UK needs post Brexit deals with Turkey, South Africa, not just EU: Ford

  • As Namibia is set to increase electricity tariffs by 8% July 1

Britain needs to strike a trade deal with Turkey and South Africa as well as with the remainder of the European Union when the country leaves the bloc, Ford’s Europe chief said on Wednesday.

“For Ford, it’s not only important for the UK’s agreement with the 27 countries but equally important are countries like Turkey and South Africa which hasn’t really been talked about,” Ford of Europe CEO Jim Farley told a London conference.

U.S carmaker Ford, which is Britain’s biggest automotive engine builder, makes vans in Turkey, which is not part of the EU but is in the EU customs union.

Farley also said it was looking at how to maintain the free movement of goods and people which could be inhibited under a hard Brexit deal involving tariffs.

“We are spending a lot of time thinking and talking about how we need to change our operations and what support we need from the government and other entities not only in the UK to make sure friction doesn’t get created,” he said.

In the meantime, Namibia’s Electricity Control Board (ECB), on Tuesday said that after conducting a due regulatory process, it had approved eight per cent tariff increase effective from July 1.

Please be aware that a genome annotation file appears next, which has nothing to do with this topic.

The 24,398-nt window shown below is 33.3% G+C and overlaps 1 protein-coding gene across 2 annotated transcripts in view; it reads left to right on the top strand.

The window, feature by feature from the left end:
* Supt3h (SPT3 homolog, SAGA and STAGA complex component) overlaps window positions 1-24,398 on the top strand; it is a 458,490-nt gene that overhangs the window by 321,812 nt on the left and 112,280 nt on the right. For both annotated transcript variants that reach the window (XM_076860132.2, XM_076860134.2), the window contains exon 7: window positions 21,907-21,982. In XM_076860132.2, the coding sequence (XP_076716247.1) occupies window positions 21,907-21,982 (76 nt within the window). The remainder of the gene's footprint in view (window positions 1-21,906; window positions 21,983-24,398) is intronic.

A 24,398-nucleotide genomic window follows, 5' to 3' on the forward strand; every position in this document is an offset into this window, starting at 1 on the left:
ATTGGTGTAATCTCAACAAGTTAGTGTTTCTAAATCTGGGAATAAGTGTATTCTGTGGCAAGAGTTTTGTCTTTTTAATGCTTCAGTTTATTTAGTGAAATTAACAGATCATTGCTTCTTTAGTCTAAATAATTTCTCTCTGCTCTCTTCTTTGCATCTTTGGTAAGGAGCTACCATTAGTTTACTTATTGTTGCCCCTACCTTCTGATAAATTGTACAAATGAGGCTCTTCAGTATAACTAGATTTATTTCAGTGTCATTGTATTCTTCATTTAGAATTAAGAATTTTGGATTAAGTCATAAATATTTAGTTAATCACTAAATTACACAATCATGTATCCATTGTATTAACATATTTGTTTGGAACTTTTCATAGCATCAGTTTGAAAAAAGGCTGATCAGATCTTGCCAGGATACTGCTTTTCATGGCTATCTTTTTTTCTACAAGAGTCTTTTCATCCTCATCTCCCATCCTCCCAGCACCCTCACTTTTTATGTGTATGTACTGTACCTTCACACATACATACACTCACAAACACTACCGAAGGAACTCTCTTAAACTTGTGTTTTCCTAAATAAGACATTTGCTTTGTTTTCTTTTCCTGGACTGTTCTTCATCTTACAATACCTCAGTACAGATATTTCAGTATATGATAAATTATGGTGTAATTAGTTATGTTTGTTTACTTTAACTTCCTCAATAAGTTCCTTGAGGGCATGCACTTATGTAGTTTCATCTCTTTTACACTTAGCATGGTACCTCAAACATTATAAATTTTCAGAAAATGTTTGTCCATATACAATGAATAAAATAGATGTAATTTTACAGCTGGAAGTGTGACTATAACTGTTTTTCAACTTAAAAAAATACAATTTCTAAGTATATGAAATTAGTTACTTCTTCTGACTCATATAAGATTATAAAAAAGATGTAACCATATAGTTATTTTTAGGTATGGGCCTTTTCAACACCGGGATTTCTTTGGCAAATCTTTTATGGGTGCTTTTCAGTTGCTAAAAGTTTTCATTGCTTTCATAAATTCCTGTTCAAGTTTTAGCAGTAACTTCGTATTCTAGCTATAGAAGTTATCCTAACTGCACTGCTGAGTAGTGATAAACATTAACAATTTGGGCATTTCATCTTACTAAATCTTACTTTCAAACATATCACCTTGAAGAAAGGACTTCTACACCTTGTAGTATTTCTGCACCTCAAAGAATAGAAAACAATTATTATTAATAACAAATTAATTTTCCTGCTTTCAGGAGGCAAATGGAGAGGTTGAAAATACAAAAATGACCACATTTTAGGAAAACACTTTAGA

The electricity regulator Chief Executive Officer, Foibe Namene said that the increase translates to an effective bulk tariff increase from 1.49 Namibian dollars (0.11 U.S. dollar) to 1.61 Namibian dollars per kWh.

According to Namene, the increase would suffice for power generating firm Nampower to cover its allowed operating costs and also fulfil its financial obligations.

“The increase is applicable to Nampower bulk customers which are Regional Electricity Distributors (REDS), local authorities, regional councils and mines”, she stated.

Namene said that the ECB considers the eight per cent tariff increase to be the optimum increase for Nampower and the customers.

“Should the increase be lower than eight per cent it means that a large portion of the under recovery will be deferred to the following year which will be a burden on the future tariff adjustments”, she said.